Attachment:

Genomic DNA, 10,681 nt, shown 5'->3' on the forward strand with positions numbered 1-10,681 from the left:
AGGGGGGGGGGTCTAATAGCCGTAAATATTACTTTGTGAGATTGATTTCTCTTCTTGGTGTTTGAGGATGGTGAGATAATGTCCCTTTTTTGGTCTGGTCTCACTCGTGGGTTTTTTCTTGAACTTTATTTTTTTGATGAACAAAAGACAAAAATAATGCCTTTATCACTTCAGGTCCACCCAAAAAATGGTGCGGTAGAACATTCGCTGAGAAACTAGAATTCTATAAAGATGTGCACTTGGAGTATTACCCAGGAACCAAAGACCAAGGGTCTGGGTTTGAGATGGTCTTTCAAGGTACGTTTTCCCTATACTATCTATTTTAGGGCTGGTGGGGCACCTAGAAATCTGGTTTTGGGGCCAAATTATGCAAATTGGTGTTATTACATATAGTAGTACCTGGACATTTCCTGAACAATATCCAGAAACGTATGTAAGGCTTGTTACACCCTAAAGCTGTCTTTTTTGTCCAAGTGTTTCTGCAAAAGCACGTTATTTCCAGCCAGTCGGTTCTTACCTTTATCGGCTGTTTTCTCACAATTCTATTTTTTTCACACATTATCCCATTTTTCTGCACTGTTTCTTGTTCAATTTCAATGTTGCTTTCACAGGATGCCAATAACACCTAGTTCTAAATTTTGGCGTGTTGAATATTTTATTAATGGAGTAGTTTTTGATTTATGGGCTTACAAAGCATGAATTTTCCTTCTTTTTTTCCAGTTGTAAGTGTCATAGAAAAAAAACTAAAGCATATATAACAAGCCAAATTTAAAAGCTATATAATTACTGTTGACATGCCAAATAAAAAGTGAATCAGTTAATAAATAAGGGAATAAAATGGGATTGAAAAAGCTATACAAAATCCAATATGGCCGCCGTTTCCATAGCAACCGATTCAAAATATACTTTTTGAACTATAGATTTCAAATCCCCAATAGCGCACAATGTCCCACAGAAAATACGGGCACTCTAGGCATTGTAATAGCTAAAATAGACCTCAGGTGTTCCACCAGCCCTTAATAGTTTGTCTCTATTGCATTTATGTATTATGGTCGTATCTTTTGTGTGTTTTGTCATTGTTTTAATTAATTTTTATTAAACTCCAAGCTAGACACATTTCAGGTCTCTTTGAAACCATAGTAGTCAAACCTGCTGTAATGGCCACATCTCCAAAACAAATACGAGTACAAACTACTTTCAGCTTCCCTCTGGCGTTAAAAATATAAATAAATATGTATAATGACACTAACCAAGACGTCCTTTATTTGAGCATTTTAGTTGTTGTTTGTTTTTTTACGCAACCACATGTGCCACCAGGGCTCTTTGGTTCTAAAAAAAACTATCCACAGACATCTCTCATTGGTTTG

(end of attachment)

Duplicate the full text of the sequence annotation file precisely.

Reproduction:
Genomic DNA, 10,681 nt, shown 5'->3' on the forward strand with positions numbered 1-10,681 from the left:
AGGGGGGGGGGTCTAATAGCCGTAAATATTACTTTGTGAGATTGATTTCTCTTCTTGGTGTTTGAGGATGGTGAGATAATGTCCCTTTTTTGGTCTGGTCTCACTCGTGGGTTTTTTCTTGAACTTTATTTTTTTGATGAACAAAAGACAAAAATAATGCCTTTATCACTTCAGGTCCACCCAAAAAATGGTGCGGTAGAACATTCGCTGAGAAACTAGAATTCTATAAAGATGTGCACTTGGAGTATTACCCAGGAACCAAAGACCAAGGGTCTGGGTTTGAGATGGTCTTTCAAGGTACGTTTTCCCTATACTATCTATTTTAGGGCTGGTGGGGCACCTAGAAATCTGGTTTTGGGGCCAAATTATGCAAATTGGTGTTATTACATATAGTAGTACCTGGACATTTCCTGAACAATATCCAGAAACGTATGTAAGGCTTGTTACACCCTAAAGCTGTCTTTTTTGTCCAAGTGTTTCTGCAAAAGCACGTTATTTCCAGCCAGTCGGTTCTTACCTTTATCGGCTGTTTTCTCACAATTCTATTTTTTTCACACATTATCCCATTTTTCTGCACTGTTTCTTGTTCAATTTCAATGTTGCTTTCACAGGATGCCAATAACACCTAGTTCTAAATTTTGGCGTGTTGAATATTTTATTAATGGAGTAGTTTTTGATTTATGGGCTTACAAAGCATGAATTTTCCTTCTTTTTTTCCAGTTGTAAGTGTCATAGAAAAAAAACTAAAGCATATATAACAAGCCAAATTTAAAAGCTATATAATTACTGTTGACATGCCAAATAAAAAGTGAATCAGTTAATAAATAAGGGAATAAAATGGGATTGAAAAAGCTATACAAAATCCAATATGGCCGCCGTTTCCATAGCAACCGATTCAAAATATACTTTTTGAACTATAGATTTCAAATCCCCAATAGCGCACAATGTCCCACAGAAAATACGGGCACTCTAGGCATTGTAATAGCTAAAATAGACCTCAGGTGTTCCACCAGCCCTTAATAGTTTGTCTCTATTGCATTTATGTATTATGGTCGTATCTTTTGTGTGTTTTGTCATTGTTTTAATTAATTTTTATTAAACTCCAAGCTAGACACATTTCAGGTCTCTTTGAAACCATAGTAGTCAAACCTGCTGTAATGGCCACATCTCCAAAACAAATACGAGTACAAACTACTTTCAGCTTCCCTCTGGCGTTAAAAATATAAATAAATATGTATAATGACACTAACCAAGACGTCCTTTATTTGAGCATTTTAGTTGTTGTTTGTTTTTTTACGCAACCACATGTGCCACCAGGGCTCTTTGGTTCTAAAAAAAACTATCCACAGACATCTCTCATTGGTTTG